It's Parkinson's, Playaz... Sharon Kha Raps for Awareness
Sharon Kha, 66, documents her diagnosis with raps that educate and entertain.
April 20, 2010— -- Think of the term "hip-hop star," and 66-year-old Sharon Kha is probably not the first person who would come to mind.
When she dons her sideways baseball cap and hangs an oversized plastic clock on a chain around her neck ... well, she still doesn't look entirely the part.
But Kha, a former vice president at the University of Arizona who in 2003 was diagnosed with Parkinson's disease, has hit the YouTube music scene in an unusual way -- by rapping about her condition.
"Now, I know it seems incongruous that an old white woman would want to be a rap musician," she says in one of her YouTube appearances. "But I have attitude."
She then launches into her performance, much to the delight of the audience, many of whom also have Parkinson's -- a condition that leads to tremors and other involuntary movements.
"Well once you are a 'Parky' it's hard to relate.
People meet you on the street and they say you look great.
Well you're drooling,
And you're shuffling,
There's a tremor in your hand.
What part of great don't they understand?
The crowd chants along on cue. For a while, everyone enjoys making light of the condition which, according to the American Parkinson Disease Association, affects more than 1.5 million Americans.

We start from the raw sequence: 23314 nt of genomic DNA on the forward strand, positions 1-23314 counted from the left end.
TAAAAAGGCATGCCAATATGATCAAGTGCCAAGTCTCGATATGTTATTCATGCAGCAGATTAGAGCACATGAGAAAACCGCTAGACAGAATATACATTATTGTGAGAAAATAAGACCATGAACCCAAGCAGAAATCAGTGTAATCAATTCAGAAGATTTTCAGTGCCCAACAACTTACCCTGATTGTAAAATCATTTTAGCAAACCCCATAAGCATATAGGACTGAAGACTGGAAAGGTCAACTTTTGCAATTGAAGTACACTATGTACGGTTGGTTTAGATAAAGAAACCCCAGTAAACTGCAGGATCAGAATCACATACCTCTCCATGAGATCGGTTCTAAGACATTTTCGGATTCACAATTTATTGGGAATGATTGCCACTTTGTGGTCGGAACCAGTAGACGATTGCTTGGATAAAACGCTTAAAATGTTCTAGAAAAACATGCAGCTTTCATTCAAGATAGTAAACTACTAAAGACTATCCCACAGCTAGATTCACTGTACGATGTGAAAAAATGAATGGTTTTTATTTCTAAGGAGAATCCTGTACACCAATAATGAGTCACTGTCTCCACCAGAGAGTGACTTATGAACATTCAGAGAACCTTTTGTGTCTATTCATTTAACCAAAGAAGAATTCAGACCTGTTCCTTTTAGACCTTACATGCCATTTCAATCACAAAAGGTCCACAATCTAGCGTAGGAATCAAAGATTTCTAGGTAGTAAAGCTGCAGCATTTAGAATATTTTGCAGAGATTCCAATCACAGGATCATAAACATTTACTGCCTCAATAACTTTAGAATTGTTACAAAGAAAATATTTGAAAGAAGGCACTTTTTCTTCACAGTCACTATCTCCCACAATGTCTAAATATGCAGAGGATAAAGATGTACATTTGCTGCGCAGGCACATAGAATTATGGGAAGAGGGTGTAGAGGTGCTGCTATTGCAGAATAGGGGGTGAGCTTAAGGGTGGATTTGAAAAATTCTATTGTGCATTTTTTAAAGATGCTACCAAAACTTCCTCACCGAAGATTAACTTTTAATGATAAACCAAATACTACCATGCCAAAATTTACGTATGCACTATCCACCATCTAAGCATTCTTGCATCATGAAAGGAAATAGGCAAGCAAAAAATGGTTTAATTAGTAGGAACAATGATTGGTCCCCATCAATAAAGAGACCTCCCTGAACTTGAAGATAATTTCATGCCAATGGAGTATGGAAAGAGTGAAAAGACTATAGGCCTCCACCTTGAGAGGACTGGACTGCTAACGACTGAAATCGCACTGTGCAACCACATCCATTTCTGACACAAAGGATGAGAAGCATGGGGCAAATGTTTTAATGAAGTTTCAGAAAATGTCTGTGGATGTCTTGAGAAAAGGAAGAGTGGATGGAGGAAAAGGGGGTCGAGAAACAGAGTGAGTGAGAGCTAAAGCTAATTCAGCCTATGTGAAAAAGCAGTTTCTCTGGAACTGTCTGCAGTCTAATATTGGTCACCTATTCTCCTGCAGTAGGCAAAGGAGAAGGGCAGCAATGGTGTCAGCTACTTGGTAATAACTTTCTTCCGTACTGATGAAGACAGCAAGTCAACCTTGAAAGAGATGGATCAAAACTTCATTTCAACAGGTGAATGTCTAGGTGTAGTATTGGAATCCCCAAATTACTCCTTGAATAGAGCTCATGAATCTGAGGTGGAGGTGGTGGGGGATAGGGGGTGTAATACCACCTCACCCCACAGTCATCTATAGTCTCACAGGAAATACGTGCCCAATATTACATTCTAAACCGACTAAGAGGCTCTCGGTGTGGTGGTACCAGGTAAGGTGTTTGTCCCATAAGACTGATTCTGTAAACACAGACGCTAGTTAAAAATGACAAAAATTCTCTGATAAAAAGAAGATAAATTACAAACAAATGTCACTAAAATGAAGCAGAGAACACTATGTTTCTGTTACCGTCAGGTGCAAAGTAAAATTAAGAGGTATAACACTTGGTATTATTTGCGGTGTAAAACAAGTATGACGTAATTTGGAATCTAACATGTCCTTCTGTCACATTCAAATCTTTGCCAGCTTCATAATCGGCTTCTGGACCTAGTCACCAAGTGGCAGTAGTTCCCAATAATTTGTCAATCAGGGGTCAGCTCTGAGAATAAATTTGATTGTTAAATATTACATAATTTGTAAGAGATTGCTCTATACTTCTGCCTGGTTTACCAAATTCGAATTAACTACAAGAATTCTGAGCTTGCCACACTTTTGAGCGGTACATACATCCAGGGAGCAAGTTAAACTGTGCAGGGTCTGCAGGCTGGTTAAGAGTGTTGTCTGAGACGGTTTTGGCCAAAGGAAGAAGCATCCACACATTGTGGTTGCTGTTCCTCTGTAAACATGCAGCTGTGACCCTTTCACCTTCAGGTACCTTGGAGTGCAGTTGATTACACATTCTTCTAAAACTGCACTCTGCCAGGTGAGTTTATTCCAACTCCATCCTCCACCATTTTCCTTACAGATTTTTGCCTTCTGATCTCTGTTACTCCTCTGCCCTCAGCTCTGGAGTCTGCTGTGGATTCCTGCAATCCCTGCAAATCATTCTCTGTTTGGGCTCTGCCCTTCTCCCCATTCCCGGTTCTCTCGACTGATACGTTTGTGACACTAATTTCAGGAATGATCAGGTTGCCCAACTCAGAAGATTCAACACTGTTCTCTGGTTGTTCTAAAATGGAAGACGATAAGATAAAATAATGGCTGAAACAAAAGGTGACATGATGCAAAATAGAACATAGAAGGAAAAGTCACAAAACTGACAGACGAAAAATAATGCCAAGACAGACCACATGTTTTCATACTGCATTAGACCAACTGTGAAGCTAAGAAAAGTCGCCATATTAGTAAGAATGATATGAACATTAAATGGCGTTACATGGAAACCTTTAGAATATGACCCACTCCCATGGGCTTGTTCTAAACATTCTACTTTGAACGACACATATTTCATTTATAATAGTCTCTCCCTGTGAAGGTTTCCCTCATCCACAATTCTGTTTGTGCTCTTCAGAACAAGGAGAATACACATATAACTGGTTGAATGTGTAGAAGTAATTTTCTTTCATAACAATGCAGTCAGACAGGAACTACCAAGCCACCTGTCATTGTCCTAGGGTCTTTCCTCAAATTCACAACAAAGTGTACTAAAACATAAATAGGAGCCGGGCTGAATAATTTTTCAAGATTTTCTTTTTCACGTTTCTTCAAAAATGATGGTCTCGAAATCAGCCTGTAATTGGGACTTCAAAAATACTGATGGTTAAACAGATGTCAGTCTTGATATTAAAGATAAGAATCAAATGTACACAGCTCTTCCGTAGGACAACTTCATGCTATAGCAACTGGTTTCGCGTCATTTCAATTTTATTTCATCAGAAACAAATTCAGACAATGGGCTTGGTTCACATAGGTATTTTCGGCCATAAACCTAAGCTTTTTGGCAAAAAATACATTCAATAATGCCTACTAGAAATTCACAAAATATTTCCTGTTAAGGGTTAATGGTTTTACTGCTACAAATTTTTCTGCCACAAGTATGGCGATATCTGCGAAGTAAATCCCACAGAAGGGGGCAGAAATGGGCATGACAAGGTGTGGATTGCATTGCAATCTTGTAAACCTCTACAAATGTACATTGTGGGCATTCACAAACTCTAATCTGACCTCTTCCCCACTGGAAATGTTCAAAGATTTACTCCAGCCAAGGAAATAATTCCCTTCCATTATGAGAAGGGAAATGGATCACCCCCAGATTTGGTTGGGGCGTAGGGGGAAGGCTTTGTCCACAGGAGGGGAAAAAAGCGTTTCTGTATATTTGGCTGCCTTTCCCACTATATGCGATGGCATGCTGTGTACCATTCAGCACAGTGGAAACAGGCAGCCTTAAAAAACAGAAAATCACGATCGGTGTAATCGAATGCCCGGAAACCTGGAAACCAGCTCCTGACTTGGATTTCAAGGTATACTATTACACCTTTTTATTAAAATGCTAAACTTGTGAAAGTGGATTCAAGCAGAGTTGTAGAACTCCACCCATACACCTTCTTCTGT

Among these patients, Kha is a phenomenon -- a woman with Parkinson's who addresses the everyday challenges that the condition poses in lyrics intended both to entertain and raise awareness.
For Kha, the idea came to her while she was on a cruise she decided to take after she received her diagnosis. The onboard entertainment included comedians and rappers. As Kha watched, she said, she found herself trying to analyze what it was that made these acts compelling and humorous.
"It was being able to make fun of your frailties," Kha said she realized. She added that Parkinson's comes with its fair share of frailties.
During her walk the next morning, she began piecing together some rhymes that incorporated scientific terminology. The raps that she composed included mention of the four main symptoms of Parkinson's, available treatments and a call for more funding for research.